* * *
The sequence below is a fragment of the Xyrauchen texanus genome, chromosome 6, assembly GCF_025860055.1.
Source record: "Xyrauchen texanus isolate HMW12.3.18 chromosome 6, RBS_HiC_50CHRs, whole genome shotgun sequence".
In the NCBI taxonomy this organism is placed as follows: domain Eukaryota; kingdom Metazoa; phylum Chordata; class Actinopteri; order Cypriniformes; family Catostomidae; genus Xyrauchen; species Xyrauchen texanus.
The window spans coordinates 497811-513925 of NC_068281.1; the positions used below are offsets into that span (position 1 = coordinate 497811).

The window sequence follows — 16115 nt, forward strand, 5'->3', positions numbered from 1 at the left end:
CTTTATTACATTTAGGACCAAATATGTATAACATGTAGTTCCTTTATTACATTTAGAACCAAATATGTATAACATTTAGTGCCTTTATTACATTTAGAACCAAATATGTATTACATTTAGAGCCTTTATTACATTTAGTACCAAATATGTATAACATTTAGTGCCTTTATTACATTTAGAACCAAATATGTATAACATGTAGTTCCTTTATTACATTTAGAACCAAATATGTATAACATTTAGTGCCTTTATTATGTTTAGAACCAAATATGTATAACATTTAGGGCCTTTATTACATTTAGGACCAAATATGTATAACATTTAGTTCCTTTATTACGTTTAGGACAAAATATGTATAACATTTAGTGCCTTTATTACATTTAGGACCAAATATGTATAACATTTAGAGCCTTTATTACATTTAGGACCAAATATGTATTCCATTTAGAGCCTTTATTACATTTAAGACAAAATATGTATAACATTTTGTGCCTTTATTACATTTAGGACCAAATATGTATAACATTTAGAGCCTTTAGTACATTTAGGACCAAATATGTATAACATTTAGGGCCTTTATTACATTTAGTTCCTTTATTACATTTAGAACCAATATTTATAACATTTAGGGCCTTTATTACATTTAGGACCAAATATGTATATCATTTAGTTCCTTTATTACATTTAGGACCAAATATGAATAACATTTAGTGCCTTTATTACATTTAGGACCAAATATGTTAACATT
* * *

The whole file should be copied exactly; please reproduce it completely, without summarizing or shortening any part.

The sequence below is a fragment of the Xyrauchen texanus genome, chromosome 6, assembly GCF_025860055.1.
Source record: "Xyrauchen texanus isolate HMW12.3.18 chromosome 6, RBS_HiC_50CHRs, whole genome shotgun sequence".
In the NCBI taxonomy this organism is placed as follows: domain Eukaryota; kingdom Metazoa; phylum Chordata; class Actinopteri; order Cypriniformes; family Catostomidae; genus Xyrauchen; species Xyrauchen texanus.
The window spans coordinates 497811-513925 of NC_068281.1; the positions used below are offsets into that span (position 1 = coordinate 497811).

The window sequence follows — 16115 nt, forward strand, 5'->3', positions numbered from 1 at the left end:
CTTTATTACATTTAGGACCAAATATGTATAACATGTAGTTCCTTTATTACATTTAGAACCAAATATGTATAACATTTAGTGCCTTTATTACATTTAGAACCAAATATGTATTACATTTAGAGCCTTTATTACATTTAGTACCAAATATGTATAACATTTAGTGCCTTTATTACATTTAGAACCAAATATGTATAACATGTAGTTCCTTTATTACATTTAGAACCAAATATGTATAACATTTAGTGCCTTTATTATGTTTAGAACCAAATATGTATAACATTTAGGGCCTTTATTACATTTAGGACCAAATATGTATAACATTTAGTTCCTTTATTACGTTTAGGACAAAATATGTATAACATTTAGTGCCTTTATTACATTTAGGACCAAATATGTATAACATTTAGAGCCTTTATTACATTTAGGACCAAATATGTATTCCATTTAGAGCCTTTATTACATTTAAGACAAAATATGTATAACATTTTGTGCCTTTATTACATTTAGGACCAAATATGTATAACATTTAGAGCCTTTAGTACATTTAGGACCAAATATGTATAACATTTAGGGCCTTTATTACATTTAGTTCCTTTATTACATTTAGAACCAATATTTATAACATTTAGGGCCTTTATTACATTTAGGACCAAATATGTATATCATTTAGTTCCTTTATTACATTTAGGACCAAATATGAATAACATTTAGTGCCTTTATTACATTTAGGACCAAATATGTTAACATT